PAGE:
July 12, 2017

June 3, 2017

I've been reading a lot about the search for the "unicorn buck," or the "dream buck," and I want to bang my head against the wall.  The first things on the list is almost always blue eyes, polled and moon spots. Know what doesn't milk?  blue eyes, moon spots and polled...

May 8, 2017

I hate this time of year. Not because the babies are here, but because they have to leave. I can handle kids leaving. I don't get too attached to them, as I know they are off to do great things at new homes. But when I have to let an adult go, that's really hard for me...

April 7, 2017

Facebook is full of beautiful goat kid photos, and I love to see them.  But you won't usually find many from Hames & Axle Farm. Why? Because I think people should buy goats, not babies.  Baby goats grow up, and they are still just as charming, entertaining and in my op...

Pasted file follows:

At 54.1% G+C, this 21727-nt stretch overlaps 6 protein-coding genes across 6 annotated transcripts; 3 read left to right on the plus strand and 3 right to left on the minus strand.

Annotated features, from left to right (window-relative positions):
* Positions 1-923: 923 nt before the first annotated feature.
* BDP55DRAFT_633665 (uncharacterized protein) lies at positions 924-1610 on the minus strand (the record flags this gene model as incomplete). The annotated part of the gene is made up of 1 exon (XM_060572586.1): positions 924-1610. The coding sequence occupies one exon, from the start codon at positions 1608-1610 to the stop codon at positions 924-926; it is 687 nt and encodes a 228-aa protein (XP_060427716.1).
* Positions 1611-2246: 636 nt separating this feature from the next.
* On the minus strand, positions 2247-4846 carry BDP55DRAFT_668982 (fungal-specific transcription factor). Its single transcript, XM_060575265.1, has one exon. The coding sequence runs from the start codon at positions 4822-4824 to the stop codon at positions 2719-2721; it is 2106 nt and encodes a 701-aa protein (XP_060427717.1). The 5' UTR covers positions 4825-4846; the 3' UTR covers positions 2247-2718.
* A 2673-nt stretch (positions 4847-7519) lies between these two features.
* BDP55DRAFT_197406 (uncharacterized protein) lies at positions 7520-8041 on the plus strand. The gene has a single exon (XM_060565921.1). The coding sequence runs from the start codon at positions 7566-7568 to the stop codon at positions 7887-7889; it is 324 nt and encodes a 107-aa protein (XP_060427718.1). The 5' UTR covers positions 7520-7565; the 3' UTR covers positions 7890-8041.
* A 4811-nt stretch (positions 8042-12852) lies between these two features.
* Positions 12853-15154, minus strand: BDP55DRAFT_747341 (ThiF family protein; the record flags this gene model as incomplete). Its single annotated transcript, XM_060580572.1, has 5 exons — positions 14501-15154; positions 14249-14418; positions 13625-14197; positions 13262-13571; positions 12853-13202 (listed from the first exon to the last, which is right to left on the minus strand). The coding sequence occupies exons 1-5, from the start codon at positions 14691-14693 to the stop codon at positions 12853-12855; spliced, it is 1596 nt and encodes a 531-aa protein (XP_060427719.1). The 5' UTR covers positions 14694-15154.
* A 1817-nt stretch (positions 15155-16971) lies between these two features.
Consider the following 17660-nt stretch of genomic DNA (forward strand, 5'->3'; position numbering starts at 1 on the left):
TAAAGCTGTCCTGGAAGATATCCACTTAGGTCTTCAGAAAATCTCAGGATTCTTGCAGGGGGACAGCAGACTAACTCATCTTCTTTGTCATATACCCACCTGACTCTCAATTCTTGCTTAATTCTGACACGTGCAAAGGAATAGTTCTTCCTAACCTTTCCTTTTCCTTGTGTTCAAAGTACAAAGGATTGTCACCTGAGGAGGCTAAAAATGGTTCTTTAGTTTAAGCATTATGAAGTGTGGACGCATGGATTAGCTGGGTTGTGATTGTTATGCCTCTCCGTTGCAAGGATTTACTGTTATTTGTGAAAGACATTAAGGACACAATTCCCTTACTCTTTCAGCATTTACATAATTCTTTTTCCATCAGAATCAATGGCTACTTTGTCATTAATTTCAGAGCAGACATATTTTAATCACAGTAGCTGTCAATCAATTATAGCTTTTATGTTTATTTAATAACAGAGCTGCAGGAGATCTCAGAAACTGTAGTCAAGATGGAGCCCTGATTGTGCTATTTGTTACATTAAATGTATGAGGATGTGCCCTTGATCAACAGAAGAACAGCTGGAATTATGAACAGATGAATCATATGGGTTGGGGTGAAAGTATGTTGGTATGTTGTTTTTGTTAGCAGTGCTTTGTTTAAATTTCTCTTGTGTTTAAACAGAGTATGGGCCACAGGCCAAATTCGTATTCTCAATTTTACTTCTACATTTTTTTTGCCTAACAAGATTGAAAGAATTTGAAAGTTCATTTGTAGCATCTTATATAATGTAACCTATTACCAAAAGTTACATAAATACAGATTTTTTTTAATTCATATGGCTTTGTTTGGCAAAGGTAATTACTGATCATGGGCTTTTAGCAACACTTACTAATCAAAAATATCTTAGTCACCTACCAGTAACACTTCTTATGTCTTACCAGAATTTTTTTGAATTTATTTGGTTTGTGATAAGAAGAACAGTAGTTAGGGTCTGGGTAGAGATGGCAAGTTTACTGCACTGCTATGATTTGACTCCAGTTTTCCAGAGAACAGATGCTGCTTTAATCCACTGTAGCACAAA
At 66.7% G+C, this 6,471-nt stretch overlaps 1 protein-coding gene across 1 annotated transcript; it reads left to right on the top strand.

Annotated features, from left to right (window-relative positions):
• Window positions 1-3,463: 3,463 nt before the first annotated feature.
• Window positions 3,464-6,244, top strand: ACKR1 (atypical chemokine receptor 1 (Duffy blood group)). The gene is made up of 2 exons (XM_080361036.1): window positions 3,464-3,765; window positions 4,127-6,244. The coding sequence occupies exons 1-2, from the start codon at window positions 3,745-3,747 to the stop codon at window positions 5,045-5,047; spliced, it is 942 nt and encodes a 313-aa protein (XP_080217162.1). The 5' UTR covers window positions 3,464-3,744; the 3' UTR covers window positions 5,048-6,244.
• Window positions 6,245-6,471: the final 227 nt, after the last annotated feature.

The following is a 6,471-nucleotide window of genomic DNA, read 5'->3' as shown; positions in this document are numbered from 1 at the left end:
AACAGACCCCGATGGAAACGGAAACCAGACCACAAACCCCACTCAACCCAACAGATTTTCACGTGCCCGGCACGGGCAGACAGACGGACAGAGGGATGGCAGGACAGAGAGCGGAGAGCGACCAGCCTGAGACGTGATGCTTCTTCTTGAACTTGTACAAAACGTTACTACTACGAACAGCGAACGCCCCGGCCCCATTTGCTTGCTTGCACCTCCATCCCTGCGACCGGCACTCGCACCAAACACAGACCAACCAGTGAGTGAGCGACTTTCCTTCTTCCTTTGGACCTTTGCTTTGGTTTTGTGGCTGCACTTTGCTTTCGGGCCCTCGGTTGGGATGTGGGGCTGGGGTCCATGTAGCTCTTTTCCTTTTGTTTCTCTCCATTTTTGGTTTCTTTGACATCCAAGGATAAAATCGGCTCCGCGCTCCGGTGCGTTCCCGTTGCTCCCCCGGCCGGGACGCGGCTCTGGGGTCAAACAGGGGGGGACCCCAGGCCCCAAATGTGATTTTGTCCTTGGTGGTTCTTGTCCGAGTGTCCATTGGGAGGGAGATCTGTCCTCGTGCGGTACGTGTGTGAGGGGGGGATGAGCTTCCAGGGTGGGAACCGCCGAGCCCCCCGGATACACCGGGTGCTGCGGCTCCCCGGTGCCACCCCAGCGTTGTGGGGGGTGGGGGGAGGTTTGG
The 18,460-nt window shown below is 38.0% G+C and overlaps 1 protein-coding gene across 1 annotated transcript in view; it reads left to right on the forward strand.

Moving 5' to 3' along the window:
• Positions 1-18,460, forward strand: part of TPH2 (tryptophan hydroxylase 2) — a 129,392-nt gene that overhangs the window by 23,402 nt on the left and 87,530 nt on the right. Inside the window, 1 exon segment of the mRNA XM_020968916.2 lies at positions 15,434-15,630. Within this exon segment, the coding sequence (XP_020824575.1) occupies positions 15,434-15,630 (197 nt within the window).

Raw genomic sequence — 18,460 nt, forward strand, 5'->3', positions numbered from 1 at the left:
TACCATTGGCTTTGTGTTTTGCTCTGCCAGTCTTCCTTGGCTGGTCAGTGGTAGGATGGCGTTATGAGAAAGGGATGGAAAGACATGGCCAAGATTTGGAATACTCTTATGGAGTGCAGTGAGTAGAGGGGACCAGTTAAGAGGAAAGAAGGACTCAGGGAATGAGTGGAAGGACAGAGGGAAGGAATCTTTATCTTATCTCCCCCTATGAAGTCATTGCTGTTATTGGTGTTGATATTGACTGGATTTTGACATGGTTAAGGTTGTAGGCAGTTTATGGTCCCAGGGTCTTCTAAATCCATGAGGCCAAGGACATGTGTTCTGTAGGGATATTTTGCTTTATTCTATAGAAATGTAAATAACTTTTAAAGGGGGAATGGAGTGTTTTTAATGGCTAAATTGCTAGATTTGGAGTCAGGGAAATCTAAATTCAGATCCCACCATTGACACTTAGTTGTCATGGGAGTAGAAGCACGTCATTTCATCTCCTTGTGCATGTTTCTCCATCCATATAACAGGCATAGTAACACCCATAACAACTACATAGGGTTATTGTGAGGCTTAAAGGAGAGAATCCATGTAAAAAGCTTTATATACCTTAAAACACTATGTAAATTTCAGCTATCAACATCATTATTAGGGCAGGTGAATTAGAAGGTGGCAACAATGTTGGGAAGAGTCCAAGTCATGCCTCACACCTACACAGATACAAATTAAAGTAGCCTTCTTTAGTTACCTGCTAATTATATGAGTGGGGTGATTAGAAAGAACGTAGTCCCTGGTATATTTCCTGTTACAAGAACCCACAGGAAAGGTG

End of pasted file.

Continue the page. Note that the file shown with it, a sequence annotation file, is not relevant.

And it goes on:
March 15, 2017

There is a very disturbing trend going around the ND world these days. It's been there for twenty years, but the breed wasn't as popular, so it wasn't such an issue as I feel it is now.  It's "colorists." These are people who promote, or purchase a goat based upon its...

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The Farm Hub is part of an online project that will allow people to bridge the gaps between city and country.  This will include a podcast and an online class,  The Overall(s)Knowledge YouTube Channel, along with Pinterest, Instragram, Facebook and Twitter.  Connecting our farm to as many lives as we can serve.

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The little farm that does....